The worm is aptly named; both its common and Latin names refer to the two chromatically hued spiral structures, the most common feature seen by divers. Actually, the multicolored spirals are merely the worm's highly derived respiratory structures.
S. giganteus is similar to most tube-building polychaetes. It has a tubular, segmented body lined with chaeta, small appendages that aid the worm's mobility. Because it does not move outside its tube, this worm does not have any specialized appendages for movement or swimming.
The worms's most distinct features are two "crowns" shaped like Christmas-trees. These are highly modified prostomial palps, which are specialized mouth appendages. Each spiral is composed of feather-like tentacles called radioles, which are heavily ciliated and allow any prey trapped in them to be transported to the worm's mouth. While they are primarily feeding structures, S. giganteus also uses its radioles for respiration; hence, the structures commonly are called "gills."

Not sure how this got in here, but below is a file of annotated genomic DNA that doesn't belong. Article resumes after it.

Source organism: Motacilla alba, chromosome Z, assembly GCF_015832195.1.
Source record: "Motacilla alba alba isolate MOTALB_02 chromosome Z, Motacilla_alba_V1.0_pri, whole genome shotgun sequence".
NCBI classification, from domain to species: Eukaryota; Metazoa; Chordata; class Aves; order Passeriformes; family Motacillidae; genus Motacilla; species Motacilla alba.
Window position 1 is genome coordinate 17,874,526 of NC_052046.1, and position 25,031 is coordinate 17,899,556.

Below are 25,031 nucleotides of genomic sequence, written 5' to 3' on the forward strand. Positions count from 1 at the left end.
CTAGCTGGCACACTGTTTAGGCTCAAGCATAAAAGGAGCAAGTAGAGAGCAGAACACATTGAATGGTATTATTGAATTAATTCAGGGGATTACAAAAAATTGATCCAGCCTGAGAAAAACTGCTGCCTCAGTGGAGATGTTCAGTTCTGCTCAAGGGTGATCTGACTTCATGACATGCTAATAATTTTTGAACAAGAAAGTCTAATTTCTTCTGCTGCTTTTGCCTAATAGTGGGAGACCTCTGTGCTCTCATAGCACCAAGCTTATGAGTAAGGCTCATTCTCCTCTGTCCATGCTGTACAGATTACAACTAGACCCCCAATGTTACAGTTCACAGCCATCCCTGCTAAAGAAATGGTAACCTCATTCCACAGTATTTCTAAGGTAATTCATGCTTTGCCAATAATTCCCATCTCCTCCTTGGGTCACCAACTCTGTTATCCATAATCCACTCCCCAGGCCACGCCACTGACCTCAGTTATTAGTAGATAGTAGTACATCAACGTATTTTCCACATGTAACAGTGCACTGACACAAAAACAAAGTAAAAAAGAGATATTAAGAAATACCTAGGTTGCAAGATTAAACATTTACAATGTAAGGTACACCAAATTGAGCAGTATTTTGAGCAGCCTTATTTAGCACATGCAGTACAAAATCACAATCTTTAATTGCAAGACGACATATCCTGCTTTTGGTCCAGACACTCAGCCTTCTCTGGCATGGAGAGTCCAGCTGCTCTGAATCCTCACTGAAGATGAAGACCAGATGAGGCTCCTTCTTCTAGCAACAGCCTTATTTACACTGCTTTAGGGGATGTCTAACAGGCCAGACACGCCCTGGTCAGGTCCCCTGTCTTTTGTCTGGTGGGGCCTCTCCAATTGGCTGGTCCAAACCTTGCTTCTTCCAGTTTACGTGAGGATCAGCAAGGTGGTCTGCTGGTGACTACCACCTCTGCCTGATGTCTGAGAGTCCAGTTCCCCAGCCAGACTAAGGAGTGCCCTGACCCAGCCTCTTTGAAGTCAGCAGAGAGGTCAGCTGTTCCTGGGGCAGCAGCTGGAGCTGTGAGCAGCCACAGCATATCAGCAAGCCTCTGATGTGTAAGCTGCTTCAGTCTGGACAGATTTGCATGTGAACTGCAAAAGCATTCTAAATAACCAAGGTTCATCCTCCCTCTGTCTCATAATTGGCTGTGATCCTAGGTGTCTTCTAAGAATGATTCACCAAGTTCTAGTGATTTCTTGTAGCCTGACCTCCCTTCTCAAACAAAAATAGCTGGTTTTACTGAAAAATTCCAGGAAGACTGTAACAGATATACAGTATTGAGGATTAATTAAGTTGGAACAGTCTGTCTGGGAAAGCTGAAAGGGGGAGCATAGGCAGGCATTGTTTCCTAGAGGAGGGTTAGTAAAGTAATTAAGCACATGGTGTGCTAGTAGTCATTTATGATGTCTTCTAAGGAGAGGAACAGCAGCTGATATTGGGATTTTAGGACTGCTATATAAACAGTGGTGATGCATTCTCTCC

One major difference between Christmas-tree worms and the closely related sabellida fan worms is that the latter do not have any specialized body structures to plug their tube holes when they withdraw into them. S. giganteus, like other members of its family, possess a modified radiole, usually called the operculum, that it uses to secure its hole when withdrawn into its tube.
As an annelid, S. giganteus possesses a complete digestive system and has a well-developed closed circulatory system. Like other annelids, these worms possess well-developed nervous systems with a central brain and many supporting ganglia, including pedal ganglia, unique to the Polychaeta. Like other polychaetes, S. giganteus excrete fully developed nephridia. When they reproduce, they simply shed their gametes straight into the water where the eggs (and spermatozoa) become part of the zooplankton to be carried by the currents.